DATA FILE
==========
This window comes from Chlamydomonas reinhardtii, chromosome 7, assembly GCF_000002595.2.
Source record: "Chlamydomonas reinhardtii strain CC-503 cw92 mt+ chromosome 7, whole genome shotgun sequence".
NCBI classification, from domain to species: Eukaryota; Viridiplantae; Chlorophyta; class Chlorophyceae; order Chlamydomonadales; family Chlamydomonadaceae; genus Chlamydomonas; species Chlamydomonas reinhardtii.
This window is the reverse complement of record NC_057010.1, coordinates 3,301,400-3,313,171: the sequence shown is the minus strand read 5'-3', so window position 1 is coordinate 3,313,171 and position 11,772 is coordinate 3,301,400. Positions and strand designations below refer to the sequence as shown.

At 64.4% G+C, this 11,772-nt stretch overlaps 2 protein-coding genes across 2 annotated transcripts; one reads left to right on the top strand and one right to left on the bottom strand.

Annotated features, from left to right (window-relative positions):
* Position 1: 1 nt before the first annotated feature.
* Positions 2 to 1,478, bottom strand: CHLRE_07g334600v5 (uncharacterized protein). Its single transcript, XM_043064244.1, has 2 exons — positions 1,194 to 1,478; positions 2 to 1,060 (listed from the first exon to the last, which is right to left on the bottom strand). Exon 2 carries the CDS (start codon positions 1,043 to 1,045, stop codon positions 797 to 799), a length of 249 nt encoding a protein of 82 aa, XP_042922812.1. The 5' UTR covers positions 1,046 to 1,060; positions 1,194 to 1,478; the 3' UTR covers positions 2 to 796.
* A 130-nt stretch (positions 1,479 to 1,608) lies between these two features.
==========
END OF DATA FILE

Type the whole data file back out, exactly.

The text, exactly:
This window comes from Chlamydomonas reinhardtii, chromosome 7, assembly GCF_000002595.2.
Source record: "Chlamydomonas reinhardtii strain CC-503 cw92 mt+ chromosome 7, whole genome shotgun sequence".
NCBI classification, from domain to species: Eukaryota; Viridiplantae; Chlorophyta; class Chlorophyceae; order Chlamydomonadales; family Chlamydomonadaceae; genus Chlamydomonas; species Chlamydomonas reinhardtii.
This window is the reverse complement of record NC_057010.1, coordinates 3,301,400-3,313,171: the sequence shown is the minus strand read 5'-3', so window position 1 is coordinate 3,313,171 and position 11,772 is coordinate 3,301,400. Positions and strand designations below refer to the sequence as shown.

At 64.4% G+C, this 11,772-nt stretch overlaps 2 protein-coding genes across 2 annotated transcripts; one reads left to right on the top strand and one right to left on the bottom strand.

Annotated features, from left to right (window-relative positions):
* Position 1: 1 nt before the first annotated feature.
* Positions 2 to 1,478, bottom strand: CHLRE_07g334600v5 (uncharacterized protein). Its single transcript, XM_043064244.1, has 2 exons — positions 1,194 to 1,478; positions 2 to 1,060 (listed from the first exon to the last, which is right to left on the bottom strand). Exon 2 carries the CDS (start codon positions 1,043 to 1,045, stop codon positions 797 to 799), a length of 249 nt encoding a protein of 82 aa, XP_042922812.1. The 5' UTR covers positions 1,046 to 1,060; positions 1,194 to 1,478; the 3' UTR covers positions 2 to 796.
* A 130-nt stretch (positions 1,479 to 1,608) lies between these two features.